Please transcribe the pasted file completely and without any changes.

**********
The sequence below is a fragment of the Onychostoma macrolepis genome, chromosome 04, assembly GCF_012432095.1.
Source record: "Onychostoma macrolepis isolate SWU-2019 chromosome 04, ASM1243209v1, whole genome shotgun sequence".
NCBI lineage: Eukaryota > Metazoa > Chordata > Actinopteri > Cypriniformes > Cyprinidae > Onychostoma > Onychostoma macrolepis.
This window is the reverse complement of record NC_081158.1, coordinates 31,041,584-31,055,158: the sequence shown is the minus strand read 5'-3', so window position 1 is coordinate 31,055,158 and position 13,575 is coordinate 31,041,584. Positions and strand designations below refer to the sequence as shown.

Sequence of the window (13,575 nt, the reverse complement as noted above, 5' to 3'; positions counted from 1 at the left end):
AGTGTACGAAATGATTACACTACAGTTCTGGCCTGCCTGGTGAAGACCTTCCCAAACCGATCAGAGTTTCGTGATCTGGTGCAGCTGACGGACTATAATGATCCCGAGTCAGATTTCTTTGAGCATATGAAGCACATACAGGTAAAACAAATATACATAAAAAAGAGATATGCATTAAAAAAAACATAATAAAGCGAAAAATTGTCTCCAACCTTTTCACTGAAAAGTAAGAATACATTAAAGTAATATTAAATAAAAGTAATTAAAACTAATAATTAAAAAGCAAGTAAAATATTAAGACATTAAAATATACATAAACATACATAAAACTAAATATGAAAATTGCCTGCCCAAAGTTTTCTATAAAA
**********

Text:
The sequence below is a fragment of the Onychostoma macrolepis genome, chromosome 04, assembly GCF_012432095.1.
Source record: "Onychostoma macrolepis isolate SWU-2019 chromosome 04, ASM1243209v1, whole genome shotgun sequence".
NCBI lineage: Eukaryota > Metazoa > Chordata > Actinopteri > Cypriniformes > Cyprinidae > Onychostoma > Onychostoma macrolepis.
This window is the reverse complement of record NC_081158.1, coordinates 31,041,584-31,055,158: the sequence shown is the minus strand read 5'-3', so window position 1 is coordinate 31,055,158 and position 13,575 is coordinate 31,041,584. Positions and strand designations below refer to the sequence as shown.

Sequence of the window (13,575 nt, the reverse complement as noted above, 5' to 3'; positions counted from 1 at the left end):
AGTGTACGAAATGATTACACTACAGTTCTGGCCTGCCTGGTGAAGACCTTCCCAAACCGATCAGAGTTTCGTGATCTGGTGCAGCTGACGGACTATAATGATCCCGAGTCAGATTTCTTTGAGCATATGAAGCACATACAGGTAAAACAAATATACATAAAAAAGAGATATGCATTAAAAAAAACATAATAAAGCGAAAAATTGTCTCCAACCTTTTCACTGAAAAGTAAGAATACATTAAAGTAATATTAAATAAAAGTAATTAAAACTAATAATTAAAAAGCAAGTAAAATATTAAGACATTAAAATATACATAAACATACATAAAACTAAATATGAAAATTGCCTGCCCAAAGTTTTCTATAAAA